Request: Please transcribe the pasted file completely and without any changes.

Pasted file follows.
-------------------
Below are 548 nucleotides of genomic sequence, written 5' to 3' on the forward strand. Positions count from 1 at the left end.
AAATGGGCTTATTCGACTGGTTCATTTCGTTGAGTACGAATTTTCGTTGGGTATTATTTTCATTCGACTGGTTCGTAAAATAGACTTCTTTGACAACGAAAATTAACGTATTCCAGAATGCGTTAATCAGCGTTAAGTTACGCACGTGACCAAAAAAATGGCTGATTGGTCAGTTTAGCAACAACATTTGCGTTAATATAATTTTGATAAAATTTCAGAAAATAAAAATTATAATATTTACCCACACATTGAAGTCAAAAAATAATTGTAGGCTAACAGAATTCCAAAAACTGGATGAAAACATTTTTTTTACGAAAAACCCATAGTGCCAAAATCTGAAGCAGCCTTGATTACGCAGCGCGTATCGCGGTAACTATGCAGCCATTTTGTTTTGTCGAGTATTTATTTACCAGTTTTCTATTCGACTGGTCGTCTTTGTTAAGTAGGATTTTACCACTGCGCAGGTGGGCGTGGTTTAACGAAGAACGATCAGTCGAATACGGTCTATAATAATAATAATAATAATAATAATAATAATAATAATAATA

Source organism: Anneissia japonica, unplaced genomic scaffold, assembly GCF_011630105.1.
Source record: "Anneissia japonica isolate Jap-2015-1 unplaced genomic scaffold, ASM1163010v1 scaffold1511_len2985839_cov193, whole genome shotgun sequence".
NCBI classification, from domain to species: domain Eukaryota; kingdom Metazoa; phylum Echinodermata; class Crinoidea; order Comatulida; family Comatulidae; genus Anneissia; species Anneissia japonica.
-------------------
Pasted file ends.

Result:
Below are 548 nucleotides of genomic sequence, written 5' to 3' on the forward strand. Positions count from 1 at the left end.
AAATGGGCTTATTCGACTGGTTCATTTCGTTGAGTACGAATTTTCGTTGGGTATTATTTTCATTCGACTGGTTCGTAAAATAGACTTCTTTGACAACGAAAATTAACGTATTCCAGAATGCGTTAATCAGCGTTAAGTTACGCACGTGACCAAAAAAATGGCTGATTGGTCAGTTTAGCAACAACATTTGCGTTAATATAATTTTGATAAAATTTCAGAAAATAAAAATTATAATATTTACCCACACATTGAAGTCAAAAAATAATTGTAGGCTAACAGAATTCCAAAAACTGGATGAAAACATTTTTTTTACGAAAAACCCATAGTGCCAAAATCTGAAGCAGCCTTGATTACGCAGCGCGTATCGCGGTAACTATGCAGCCATTTTGTTTTGTCGAGTATTTATTTACCAGTTTTCTATTCGACTGGTCGTCTTTGTTAAGTAGGATTTTACCACTGCGCAGGTGGGCGTGGTTTAACGAAGAACGATCAGTCGAATACGGTCTATAATAATAATAATAATAATAATAATAATAATAATAATAATA

Source organism: Anneissia japonica, unplaced genomic scaffold, assembly GCF_011630105.1.
Source record: "Anneissia japonica isolate Jap-2015-1 unplaced genomic scaffold, ASM1163010v1 scaffold1511_len2985839_cov193, whole genome shotgun sequence".
NCBI classification, from domain to species: domain Eukaryota; kingdom Metazoa; phylum Echinodermata; class Crinoidea; order Comatulida; family Comatulidae; genus Anneissia; species Anneissia japonica.